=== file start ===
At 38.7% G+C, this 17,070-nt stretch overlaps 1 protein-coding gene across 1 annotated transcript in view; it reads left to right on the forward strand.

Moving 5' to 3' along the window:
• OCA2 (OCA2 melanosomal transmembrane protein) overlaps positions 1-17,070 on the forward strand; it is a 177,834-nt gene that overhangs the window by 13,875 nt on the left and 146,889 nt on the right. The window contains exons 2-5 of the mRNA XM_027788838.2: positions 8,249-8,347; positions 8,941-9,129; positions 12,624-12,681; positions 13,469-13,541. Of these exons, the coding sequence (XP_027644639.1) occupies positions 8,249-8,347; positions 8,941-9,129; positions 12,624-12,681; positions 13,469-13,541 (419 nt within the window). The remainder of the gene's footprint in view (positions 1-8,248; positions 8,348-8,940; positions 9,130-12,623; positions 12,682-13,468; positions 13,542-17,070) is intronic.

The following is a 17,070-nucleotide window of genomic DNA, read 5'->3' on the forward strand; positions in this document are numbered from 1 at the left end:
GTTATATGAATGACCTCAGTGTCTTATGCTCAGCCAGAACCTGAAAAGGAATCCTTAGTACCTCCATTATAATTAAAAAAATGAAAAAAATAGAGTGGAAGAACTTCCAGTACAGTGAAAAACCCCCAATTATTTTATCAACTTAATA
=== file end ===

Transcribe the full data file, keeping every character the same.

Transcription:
At 38.7% G+C, this 17,070-nt stretch overlaps 1 protein-coding gene across 1 annotated transcript in view; it reads left to right on the forward strand.

Moving 5' to 3' along the window:
• OCA2 (OCA2 melanosomal transmembrane protein) overlaps positions 1-17,070 on the forward strand; it is a 177,834-nt gene that overhangs the window by 13,875 nt on the left and 146,889 nt on the right. The window contains exons 2-5 of the mRNA XM_027788838.2: positions 8,249-8,347; positions 8,941-9,129; positions 12,624-12,681; positions 13,469-13,541. Of these exons, the coding sequence (XP_027644639.1) occupies positions 8,249-8,347; positions 8,941-9,129; positions 12,624-12,681; positions 13,469-13,541 (419 nt within the window). The remainder of the gene's footprint in view (positions 1-8,248; positions 8,348-8,940; positions 9,130-12,623; positions 12,682-13,468; positions 13,542-17,070) is intronic.

The following is a 17,070-nucleotide window of genomic DNA, read 5'->3' on the forward strand; positions in this document are numbered from 1 at the left end:
GTTATATGAATGACCTCAGTGTCTTATGCTCAGCCAGAACCTGAAAAGGAATCCTTAGTACCTCCATTATAATTAAAAAAATGAAAAAAATAGAGTGGAAGAACTTCCAGTACAGTGAAAAACCCCCAATTATTTTATCAACTTAATA